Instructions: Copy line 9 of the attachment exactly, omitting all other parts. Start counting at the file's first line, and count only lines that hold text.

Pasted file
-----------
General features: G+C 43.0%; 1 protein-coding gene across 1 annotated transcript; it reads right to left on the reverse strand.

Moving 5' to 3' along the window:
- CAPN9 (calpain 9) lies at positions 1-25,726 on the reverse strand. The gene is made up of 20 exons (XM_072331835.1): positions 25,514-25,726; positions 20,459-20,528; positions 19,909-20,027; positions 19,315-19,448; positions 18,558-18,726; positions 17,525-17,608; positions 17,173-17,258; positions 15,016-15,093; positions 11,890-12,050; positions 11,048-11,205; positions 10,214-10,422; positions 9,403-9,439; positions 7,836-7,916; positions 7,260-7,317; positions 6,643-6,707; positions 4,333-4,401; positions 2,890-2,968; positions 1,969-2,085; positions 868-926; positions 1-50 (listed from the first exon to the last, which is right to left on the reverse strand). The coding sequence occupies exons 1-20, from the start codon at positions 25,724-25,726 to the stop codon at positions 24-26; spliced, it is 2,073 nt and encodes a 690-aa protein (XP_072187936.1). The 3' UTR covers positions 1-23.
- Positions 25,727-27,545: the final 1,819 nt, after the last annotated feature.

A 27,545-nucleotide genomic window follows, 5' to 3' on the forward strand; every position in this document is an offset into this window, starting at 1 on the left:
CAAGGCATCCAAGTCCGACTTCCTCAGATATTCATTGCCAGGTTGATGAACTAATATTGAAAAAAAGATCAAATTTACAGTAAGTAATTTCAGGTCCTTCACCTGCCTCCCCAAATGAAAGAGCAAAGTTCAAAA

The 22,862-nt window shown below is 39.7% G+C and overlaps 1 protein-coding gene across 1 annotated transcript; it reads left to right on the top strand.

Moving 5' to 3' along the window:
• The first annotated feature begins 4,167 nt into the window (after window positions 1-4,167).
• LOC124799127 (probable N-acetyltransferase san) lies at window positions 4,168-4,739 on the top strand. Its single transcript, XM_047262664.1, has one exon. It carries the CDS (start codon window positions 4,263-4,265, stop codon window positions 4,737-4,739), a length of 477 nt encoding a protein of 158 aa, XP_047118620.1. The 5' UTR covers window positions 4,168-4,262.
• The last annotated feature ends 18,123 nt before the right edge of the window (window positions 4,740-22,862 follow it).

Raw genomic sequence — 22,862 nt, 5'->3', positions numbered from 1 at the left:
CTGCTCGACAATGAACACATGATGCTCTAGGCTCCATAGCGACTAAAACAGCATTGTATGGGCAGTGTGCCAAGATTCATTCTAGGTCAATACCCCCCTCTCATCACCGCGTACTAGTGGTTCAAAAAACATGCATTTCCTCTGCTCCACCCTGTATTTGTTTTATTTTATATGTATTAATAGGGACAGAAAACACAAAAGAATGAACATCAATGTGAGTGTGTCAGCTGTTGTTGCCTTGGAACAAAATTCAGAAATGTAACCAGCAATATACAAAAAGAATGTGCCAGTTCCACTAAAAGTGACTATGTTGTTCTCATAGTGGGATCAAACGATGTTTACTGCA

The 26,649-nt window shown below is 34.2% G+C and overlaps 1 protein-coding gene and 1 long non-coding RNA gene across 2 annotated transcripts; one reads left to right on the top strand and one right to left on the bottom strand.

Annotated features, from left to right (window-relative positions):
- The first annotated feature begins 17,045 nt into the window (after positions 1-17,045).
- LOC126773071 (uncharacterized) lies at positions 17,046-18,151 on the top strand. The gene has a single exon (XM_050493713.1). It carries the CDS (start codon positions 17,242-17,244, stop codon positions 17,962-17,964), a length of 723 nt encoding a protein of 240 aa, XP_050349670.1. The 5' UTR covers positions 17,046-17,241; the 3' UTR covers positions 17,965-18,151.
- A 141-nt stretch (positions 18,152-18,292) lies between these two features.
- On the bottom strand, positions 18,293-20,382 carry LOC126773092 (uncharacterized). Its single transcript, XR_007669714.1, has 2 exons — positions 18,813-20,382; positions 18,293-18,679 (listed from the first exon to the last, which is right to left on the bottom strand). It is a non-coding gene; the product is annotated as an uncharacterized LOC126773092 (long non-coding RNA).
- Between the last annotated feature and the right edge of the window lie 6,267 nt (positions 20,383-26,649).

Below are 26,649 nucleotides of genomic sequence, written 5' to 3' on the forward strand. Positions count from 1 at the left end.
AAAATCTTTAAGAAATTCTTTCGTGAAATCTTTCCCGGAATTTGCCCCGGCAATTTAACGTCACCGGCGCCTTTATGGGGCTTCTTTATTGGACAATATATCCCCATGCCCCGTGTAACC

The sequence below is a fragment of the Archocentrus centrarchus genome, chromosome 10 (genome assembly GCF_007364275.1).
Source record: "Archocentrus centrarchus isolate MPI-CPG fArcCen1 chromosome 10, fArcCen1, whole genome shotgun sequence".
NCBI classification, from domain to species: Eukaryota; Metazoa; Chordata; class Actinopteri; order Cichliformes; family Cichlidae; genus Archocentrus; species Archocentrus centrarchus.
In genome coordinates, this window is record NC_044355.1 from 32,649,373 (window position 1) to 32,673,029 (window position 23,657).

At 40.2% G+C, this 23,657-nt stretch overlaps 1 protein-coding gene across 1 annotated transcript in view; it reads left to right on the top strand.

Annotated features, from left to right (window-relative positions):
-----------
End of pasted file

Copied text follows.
• The first annotated feature begins 4,167 nt into the window (after window positions 1-4,167).